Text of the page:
This was it's 13th conference, and it's grown from a small meeting to a whole week of talks from researchers/scientists in different stages of their careers... 1/7
#IIMEC13 - There's been a lot of science. A lot of talking. There's been scientists from different #biomedical fields offering their expertise.
The dedication/determination from researchers was very clear throughout.
For some reason, #MEcfs is political minefield... 2/7
#IIMEC13 - The people who suffer from this awful disease have been left to suffer for years by unbelieving professionals, bad advice and charities who are happy not to rock the boat and challenge them.
These sectors don't deserve the publicity. The people who help DO... 3/7
I am probably going to feel like shit for the rest of my life (unless something dramatically changes) because “research takes time” when you fund it with the change you found under the @NIHDirector’s sofa cushions.
And I have a lot of life left. Granted, probably less than I thought I did when I was 20 but who really knows because we know absolutely nothing about the course of this disease over a life, what the long run effects are of having non-functioning natural killer cells...
Maybe getting diagnosed with cancer at 28? But I digress...
2/ I thought 2 weeks off would fix it. It didn’t. After 6 weeks I was desperate to go back to work.
I held a fellowship in bio-nano-technology at a Scottish University. I tried a phased return starting with 1 hour per day. Twice. Each time I crashed and became more unwell.
3/ Since then I have been 95% housebound- it is rare for me to leave the house for more than 1 hour per week, and common not to leave the house at all for 3-4 weeks.
Still, I’m lucky – I’m not bed bound, like so many.
According to one neurosurgeon, my 2012 MRI (the self-same that my neurologist used to diagnose me with conversion disorder/hysteria) shows very clear signs of intracranial hypertension, most notably a pituitary gland that has been flattened into a pancake.
So when in #unrestfilm I say, "I can feel my brain pushing out my eyeballs" that is apparently true.
Of course I have been saying this for years, most notably when at the @GlendaleHosp ER last month, where I was diagnosed with "anxiety" and torticollis (tilting of the neck), even though the issue was that my neck COULD NOT TILT.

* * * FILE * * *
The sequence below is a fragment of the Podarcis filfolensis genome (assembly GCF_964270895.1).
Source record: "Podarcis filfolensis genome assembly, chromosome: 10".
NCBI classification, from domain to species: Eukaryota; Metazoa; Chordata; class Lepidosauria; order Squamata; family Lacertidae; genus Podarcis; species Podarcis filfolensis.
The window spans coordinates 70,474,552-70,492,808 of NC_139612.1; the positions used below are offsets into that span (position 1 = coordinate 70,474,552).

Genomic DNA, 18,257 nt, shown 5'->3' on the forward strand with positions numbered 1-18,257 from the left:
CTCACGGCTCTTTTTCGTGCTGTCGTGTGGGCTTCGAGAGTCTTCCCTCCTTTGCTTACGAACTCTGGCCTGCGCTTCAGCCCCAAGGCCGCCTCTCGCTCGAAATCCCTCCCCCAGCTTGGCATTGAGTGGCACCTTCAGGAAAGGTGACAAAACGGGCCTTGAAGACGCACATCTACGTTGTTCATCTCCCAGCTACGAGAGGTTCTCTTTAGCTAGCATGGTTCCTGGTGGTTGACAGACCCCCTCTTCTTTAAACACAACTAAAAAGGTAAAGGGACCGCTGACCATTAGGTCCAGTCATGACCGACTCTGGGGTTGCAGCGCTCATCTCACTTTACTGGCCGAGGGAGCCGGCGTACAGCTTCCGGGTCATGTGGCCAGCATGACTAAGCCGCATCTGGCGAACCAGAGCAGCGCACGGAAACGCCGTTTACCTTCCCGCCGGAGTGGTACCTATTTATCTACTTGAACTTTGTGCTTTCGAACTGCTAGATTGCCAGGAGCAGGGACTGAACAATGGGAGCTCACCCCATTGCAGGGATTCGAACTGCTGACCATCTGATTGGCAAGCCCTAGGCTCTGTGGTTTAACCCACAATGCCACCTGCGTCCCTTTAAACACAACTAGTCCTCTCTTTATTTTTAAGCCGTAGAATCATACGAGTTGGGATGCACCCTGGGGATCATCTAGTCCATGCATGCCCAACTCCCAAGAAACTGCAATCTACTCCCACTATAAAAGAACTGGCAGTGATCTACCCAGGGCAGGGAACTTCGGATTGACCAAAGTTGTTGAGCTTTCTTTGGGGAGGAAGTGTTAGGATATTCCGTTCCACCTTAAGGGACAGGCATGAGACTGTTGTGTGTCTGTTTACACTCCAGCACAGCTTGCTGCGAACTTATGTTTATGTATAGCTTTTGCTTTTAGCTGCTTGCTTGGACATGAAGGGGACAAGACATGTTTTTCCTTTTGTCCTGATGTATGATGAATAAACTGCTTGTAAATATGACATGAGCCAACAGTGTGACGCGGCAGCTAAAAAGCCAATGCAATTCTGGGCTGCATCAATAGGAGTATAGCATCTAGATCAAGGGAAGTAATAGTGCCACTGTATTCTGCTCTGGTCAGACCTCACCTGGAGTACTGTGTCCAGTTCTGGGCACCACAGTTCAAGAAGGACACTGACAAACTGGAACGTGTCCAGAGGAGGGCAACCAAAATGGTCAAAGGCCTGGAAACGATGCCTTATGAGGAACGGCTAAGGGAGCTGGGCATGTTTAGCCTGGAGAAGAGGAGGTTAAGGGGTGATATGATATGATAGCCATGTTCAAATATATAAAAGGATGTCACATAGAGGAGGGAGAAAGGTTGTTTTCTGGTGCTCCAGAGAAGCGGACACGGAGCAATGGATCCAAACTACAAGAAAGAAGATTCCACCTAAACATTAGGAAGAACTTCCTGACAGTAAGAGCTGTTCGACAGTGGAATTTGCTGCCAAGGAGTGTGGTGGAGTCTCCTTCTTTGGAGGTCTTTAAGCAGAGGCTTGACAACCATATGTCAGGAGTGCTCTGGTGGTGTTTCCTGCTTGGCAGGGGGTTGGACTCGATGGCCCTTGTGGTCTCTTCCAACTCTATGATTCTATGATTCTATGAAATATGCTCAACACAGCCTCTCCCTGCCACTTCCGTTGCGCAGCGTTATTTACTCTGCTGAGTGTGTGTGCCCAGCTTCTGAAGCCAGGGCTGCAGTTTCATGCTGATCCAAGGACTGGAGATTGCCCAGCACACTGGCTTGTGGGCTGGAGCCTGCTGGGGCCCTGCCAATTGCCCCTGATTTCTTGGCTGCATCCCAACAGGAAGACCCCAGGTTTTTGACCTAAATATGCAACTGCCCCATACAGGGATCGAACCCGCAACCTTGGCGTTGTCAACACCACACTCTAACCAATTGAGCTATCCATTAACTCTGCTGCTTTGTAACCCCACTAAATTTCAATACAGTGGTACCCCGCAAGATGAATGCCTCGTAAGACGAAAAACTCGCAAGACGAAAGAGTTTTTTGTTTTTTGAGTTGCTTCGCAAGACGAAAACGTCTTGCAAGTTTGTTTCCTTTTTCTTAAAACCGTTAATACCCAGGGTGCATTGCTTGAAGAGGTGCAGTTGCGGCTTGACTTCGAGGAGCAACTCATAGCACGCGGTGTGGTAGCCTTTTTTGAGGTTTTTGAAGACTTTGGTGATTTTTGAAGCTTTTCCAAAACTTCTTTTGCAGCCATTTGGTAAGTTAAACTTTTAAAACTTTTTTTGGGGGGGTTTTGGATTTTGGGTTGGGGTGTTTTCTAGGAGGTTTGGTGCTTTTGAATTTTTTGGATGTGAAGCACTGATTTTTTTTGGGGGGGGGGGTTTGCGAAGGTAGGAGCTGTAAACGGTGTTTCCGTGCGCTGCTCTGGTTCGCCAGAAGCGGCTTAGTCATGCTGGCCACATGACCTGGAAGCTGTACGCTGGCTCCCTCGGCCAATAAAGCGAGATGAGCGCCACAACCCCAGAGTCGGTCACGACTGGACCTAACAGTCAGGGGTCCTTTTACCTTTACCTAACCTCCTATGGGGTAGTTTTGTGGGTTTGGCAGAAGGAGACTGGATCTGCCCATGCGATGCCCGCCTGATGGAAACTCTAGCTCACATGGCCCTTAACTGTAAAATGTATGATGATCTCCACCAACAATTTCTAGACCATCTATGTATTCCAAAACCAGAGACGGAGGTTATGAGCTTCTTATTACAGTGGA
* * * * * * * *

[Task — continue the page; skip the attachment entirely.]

The selling of quick solutions is of a piece with disbelief in the medical (and general) community. Indeed, the fact that we use language such as "believe," the language of faith, speaks to more than the invisibility of the disease on our bodies & on conventional empirical tests.
There is a deeper aversion at work, which is facilitated by the word "fatigue," which people perceive as a transient state. "Fatigue" is something to be overcome, and our individualistic society cannot brook the idea that someone cannot master it w/o some flaw in our character.
But at some level I think people really *do get it: who hasn't had the nightmare of being unable to move in the face of a threat? These are *primal anxieties. I believe these deep-seated fears lie behind both medical/popular skepticism & the initiative to sell quick fixes.
.@_NathalieWright's withering @Independent piece lays bear the gaps in how #mecfs is viewed on either side of the pond and the vested interests that have contributed to the disability and death of millions.
It is one of if not the first high-profile pieces to tackle the institutional incentives and various forms of motivated reasoning underlying the "biopsychosocial" model.
#mecfs is an extremely debilitating condition as well as an incredibly common one. It is also usually lifelong (hitting early, but rarely lethal), leaving many unable to work for decades. Acknowledging our existence would be unbelievably expensive.